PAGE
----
Best behavior can lead to some best practices. Since 2000 more than 300 funds have been closed to new investors, according to Morningstar. Fund closures are good for existing shareholders because a torrent of cash can overwhelm the managers, resulting in bad decisions as they scramble to put the money to work. Noteworthy funds that have shut their doors so far in 2006 include Fidelity Japan Smaller Companies (FJSCX ) and Fidelity Contrafund.
Mutual funds may be turning away new investors, but new exchange-traded funds are beckoning them. There are 250 or so ETFs now available to investors, and even more are in registration at the Securities & Exchange Commission. Such funds are bought and sold like stocks. The best ETFs offer a low-cost way to track the major market indexes, such as the S&P 500. But now a slew of sector-specific ETFs are being rolled out, including ones that focus on silver, oil, medical devices, and home construction. On June 16, Wisdom Tree Investments, which is run by former hedge fund manager Michael Steinhardt, Wharton School professor Jeremy Siegel, and Jonathan Steinberg, who owned the now-defunct Individual Investor magazine, launched 20 exchange-traded funds. (Steinberg is married to BusinessWeek columnist Maria Bartiromo.)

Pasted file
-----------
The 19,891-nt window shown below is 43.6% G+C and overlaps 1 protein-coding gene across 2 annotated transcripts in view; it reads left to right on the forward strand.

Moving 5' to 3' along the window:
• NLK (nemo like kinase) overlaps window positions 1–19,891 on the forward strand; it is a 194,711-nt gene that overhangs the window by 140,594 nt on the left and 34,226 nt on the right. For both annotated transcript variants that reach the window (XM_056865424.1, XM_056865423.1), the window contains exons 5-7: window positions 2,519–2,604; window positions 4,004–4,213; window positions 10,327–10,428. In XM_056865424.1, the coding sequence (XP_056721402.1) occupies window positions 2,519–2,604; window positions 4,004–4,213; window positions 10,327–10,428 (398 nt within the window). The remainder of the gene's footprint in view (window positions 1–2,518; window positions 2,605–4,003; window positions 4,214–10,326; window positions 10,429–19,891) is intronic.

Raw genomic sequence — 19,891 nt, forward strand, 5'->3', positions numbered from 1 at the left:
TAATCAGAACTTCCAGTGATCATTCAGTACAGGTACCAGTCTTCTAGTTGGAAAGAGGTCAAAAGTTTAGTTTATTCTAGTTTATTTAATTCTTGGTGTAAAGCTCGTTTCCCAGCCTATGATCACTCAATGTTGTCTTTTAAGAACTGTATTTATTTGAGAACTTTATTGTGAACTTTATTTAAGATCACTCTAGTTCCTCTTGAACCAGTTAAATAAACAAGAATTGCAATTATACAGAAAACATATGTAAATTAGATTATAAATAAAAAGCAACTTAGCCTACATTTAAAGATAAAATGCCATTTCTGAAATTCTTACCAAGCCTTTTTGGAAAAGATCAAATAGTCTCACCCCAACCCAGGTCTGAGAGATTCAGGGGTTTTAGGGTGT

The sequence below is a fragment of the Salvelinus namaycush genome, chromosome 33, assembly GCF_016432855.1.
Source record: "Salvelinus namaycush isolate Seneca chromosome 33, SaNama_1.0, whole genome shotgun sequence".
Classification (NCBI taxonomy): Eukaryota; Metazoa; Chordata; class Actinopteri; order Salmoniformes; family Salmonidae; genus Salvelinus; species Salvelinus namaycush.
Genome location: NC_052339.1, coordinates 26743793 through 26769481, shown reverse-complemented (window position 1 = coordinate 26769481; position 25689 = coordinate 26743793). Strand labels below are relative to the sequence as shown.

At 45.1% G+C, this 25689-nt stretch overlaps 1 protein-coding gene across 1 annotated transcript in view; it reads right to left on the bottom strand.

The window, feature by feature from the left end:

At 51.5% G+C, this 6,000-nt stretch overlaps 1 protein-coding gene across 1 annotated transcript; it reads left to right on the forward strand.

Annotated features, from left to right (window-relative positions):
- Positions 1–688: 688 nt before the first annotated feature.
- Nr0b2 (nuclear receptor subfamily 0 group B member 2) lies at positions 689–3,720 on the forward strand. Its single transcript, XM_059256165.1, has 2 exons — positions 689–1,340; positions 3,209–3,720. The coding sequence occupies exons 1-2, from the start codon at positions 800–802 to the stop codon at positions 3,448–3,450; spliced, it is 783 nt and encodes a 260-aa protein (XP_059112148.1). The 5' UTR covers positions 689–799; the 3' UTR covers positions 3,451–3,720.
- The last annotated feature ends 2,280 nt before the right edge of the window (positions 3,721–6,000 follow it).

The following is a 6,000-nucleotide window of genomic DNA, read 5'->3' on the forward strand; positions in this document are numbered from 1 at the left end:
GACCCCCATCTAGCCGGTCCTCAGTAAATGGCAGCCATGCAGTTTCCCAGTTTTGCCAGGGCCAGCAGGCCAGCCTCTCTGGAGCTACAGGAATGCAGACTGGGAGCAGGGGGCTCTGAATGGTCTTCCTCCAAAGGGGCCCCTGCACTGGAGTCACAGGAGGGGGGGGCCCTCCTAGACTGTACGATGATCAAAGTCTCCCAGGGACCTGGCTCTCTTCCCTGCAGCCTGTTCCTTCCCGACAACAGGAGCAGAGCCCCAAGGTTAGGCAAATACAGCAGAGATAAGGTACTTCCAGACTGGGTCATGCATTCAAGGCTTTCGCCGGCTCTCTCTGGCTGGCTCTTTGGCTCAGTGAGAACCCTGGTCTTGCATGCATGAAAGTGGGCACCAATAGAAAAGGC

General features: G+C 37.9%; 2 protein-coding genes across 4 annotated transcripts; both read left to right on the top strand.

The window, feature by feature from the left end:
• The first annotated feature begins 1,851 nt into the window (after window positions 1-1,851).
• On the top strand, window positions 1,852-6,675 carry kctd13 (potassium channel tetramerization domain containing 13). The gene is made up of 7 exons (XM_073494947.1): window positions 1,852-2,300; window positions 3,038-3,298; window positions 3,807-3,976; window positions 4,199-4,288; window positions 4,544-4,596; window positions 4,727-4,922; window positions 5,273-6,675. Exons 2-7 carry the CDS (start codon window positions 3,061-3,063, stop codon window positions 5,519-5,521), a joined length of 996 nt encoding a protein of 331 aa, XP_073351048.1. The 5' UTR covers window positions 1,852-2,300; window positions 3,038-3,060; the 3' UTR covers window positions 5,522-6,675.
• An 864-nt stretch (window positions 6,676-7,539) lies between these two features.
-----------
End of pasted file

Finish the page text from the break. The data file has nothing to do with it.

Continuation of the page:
The frenzy to introduce new ETFs reminds New Jersey adviser Meyer of 1999, when a cascade of technology funds came to market. "It's downright scary," he says. Although ETF assets doubled in the past 12 months through April, the $385 billion invested in these funds is still a puny share -- about 4% -- of what's in traditional mutual funds.
The giants of the fund industry are moving quickly into the ETF market. AMVESCAP, which owns AIM Funds, is acquiring PowerShares Capital Management (AVZ ). The exhibit hall of the recent Investment Company Institute conference was teeming with venture capitalists looking to get on the exchange-traded bandwagon, says Morningstar's Phillips. "The amount of people trying to make money from ETFs is worrisome," he says.
At least for now, fewer investors are speculating on mutual funds, and they're making smarter investment decisions. "The public got burned by the scandal, and the market learned a lesson, but how long will they retain that lesson?" asks Burton Greenwald, a mutual fund consultant in Philadelphia. While memories tend to be short, investor interest in mutual funds is here to stay.
By Lauren Young